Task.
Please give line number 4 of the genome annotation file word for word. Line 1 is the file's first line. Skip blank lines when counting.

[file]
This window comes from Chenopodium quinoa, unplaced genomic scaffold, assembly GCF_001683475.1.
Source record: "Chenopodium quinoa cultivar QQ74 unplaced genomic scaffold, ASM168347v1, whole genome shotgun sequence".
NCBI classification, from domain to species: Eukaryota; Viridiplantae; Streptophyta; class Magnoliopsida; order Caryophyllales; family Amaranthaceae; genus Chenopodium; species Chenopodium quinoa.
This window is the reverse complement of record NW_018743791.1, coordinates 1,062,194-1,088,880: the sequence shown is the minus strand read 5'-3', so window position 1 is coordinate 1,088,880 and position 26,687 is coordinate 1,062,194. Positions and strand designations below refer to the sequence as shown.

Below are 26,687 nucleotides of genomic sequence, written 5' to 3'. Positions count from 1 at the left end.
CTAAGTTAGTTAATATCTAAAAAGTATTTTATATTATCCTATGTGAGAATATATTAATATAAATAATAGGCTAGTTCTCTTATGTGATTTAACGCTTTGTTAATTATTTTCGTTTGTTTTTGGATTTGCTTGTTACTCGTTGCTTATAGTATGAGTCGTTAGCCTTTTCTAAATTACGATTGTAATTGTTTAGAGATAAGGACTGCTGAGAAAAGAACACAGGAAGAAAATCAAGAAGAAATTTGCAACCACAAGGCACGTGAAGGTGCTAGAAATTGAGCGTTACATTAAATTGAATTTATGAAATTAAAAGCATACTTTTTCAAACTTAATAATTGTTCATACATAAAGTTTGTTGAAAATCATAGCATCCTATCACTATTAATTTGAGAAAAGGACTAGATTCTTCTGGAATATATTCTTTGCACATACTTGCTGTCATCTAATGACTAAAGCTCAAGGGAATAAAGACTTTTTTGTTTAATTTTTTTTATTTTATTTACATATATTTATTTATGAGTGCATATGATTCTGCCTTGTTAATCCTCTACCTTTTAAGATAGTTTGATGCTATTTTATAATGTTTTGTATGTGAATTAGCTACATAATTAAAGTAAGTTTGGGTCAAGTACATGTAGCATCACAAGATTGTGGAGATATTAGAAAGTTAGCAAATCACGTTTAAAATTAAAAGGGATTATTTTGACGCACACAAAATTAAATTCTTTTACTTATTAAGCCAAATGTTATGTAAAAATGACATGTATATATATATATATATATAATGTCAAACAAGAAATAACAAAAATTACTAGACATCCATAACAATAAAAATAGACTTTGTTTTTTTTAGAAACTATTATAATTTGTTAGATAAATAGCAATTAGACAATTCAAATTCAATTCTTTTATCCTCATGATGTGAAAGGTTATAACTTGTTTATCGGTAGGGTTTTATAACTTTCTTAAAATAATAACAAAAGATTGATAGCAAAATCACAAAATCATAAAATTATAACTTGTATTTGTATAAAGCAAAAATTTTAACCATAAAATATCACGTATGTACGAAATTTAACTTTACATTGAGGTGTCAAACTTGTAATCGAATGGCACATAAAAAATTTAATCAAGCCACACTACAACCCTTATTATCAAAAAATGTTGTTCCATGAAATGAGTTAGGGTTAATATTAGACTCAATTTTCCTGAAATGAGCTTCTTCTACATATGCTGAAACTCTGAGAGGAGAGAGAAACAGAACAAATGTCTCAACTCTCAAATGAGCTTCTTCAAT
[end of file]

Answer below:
This window is the reverse complement of record NW_018743791.1, coordinates 1,062,194-1,088,880: the sequence shown is the minus strand read 5'-3', so window position 1 is coordinate 1,088,880 and position 26,687 is coordinate 1,062,194. Positions and strand designations below refer to the sequence as shown.